Edward Daniel Clarke, the primary British Traveller considered in this book, asked his readers to consider the purpose of travel; Brian Dolan, the author of this book, asks his readers to consider how and why people write about travel.
For a very long time, writers have sneered at the suburbs. They have looked down on suburbanites for being materialistic, unimaginative, and boring. They have complained about the social and physical monotony of the suburban scene while deploring its individualism and lack of community.
At a time when billboards have been driven around London urging illegal immigrants to ‘go home’, when photographs of the arrests of those suspected of breaching their visas were being tweeted by the Home Office (with the hashtag #immigrationoffenders), and when 39,000 texts stating ‘go home’ have been sent to suspected overstayers, the publication of Tony Kushner's The Battle of Britishness
Slavery defined the Atlantic world. African forced labour produced the primary materials that drove European mercantile economies. The plantation complex lay at the core of societies from Brazil and the West Indies to the American mainland and West Africa.
How can you know about somewhere you’ve never been? This predicament is at the heart of David Lambert’s superb new book, Mastering the Niger: James MacQueen’s African Geography and the Struggle over Atlantic Slavery. In 1841 the Scottish geographer and proslavery propagandist James MacQueen published A New Map of Africa. MacQueen had never visited the continent.
Michelle M. Strong has produced a very detailed analysis of educational tours by working-class travellers in the last four decades of the 19th century. The book consists of five chapters, four of which discuss travel to the Paris exhibitions of the second half of the 19th century, in 1861, 1867, 1878 and 1889 and to the Vienna exhibition in 1873.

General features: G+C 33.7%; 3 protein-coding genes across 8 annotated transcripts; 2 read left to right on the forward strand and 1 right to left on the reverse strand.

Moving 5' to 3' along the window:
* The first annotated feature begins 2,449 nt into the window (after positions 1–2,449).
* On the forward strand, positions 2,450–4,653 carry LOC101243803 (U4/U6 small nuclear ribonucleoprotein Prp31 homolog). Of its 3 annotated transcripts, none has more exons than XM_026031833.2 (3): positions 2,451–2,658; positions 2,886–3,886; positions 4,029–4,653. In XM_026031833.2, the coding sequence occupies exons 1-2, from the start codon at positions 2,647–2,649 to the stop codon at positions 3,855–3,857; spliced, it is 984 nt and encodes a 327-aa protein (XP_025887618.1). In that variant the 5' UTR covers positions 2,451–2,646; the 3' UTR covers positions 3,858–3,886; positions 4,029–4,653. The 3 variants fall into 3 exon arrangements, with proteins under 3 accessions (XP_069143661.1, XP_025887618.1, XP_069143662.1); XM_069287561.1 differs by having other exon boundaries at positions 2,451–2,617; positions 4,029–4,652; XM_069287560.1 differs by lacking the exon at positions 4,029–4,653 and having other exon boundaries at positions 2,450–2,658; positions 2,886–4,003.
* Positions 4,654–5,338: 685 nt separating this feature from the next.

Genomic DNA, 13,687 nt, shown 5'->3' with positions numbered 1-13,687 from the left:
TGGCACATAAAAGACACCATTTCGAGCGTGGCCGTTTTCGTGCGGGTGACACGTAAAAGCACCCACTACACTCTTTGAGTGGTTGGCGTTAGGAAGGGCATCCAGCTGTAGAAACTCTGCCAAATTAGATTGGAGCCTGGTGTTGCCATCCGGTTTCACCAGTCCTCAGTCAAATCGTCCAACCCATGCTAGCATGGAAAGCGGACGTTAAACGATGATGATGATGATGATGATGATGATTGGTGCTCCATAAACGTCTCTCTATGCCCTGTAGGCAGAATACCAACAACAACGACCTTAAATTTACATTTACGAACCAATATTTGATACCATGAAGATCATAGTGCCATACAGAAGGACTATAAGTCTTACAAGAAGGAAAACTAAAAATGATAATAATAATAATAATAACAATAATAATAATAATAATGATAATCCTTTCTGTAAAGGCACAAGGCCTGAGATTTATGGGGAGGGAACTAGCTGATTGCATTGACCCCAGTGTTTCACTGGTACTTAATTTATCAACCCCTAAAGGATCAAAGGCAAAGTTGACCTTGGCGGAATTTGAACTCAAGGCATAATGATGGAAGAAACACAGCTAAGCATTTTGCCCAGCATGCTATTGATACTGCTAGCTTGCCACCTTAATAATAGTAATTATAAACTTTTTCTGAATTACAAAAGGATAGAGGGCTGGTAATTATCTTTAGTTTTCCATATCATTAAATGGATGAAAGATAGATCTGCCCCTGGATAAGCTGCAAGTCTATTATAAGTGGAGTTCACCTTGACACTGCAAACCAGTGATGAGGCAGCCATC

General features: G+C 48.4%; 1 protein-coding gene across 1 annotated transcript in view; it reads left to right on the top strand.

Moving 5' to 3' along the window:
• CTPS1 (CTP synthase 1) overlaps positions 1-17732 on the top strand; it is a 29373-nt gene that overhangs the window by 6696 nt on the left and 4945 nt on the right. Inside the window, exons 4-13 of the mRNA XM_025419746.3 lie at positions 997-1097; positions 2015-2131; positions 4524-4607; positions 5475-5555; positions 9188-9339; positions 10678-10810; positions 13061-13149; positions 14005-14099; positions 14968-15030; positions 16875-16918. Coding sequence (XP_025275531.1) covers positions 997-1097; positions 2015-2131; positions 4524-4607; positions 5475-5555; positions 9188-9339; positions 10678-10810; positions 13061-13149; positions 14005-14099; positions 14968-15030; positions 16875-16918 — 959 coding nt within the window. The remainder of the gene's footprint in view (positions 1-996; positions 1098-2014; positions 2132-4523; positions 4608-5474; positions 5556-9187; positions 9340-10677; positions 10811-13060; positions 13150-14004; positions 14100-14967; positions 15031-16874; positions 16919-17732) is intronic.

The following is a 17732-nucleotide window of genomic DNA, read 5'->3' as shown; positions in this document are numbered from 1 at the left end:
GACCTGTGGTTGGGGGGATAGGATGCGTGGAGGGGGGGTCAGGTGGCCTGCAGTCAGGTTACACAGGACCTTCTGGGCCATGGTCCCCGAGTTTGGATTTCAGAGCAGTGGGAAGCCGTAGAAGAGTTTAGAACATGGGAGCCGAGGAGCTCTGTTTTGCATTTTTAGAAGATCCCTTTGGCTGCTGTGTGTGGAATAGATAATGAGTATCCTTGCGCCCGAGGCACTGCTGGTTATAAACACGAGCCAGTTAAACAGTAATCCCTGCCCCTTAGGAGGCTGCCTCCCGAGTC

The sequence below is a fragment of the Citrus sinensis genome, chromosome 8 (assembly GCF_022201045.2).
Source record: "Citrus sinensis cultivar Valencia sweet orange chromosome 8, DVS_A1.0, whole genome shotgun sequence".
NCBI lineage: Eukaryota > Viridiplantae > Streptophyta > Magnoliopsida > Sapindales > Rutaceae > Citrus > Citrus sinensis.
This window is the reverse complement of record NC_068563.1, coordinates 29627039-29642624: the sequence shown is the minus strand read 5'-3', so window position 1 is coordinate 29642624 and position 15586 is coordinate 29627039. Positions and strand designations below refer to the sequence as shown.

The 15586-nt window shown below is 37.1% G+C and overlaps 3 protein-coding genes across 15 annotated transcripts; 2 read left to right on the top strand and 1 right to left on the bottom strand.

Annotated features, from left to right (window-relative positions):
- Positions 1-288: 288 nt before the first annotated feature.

Empire’s Children is far from the now well-worn tale of imperial decline. It locates the shifting fortunes of the child emigration movement at the heart of the reconfiguration of identities, political economies, and nationalisms in Britain, Canada, Australia, and Rhodesia.
Ritika Prasad’s volume Tracks of Change: Railways and Everyday Life in Colonial India is a refreshingly new addition to the historiography of colonial Indian railways. It is indeed, as the author claims in the introduction, a story of ‘how railway travel, technology and infrastructure became palpably present in the everyday lives of Indians’ (p. 2).
Exile has long been central to our understanding of certain Early Modern topics. The flight of English Protestants, and then Catholics, to the Continent in the 16th century, or the exodus of Huguenots (many to England and Ireland) after the Revocation of the Edict of Nantes in the 17th, are perhaps the best known examples to UK audiences.
Crossing the Bay of Bengal, came out at a time when I had just begun to explore another history of the Bay through my research into the experiences of Bengali refugees who were rehabilitated in the Andaman Islands in the years between 1949 and 1971.(1) Hounded by the violence and brutality of the post -partition riots that ravaged the deltaic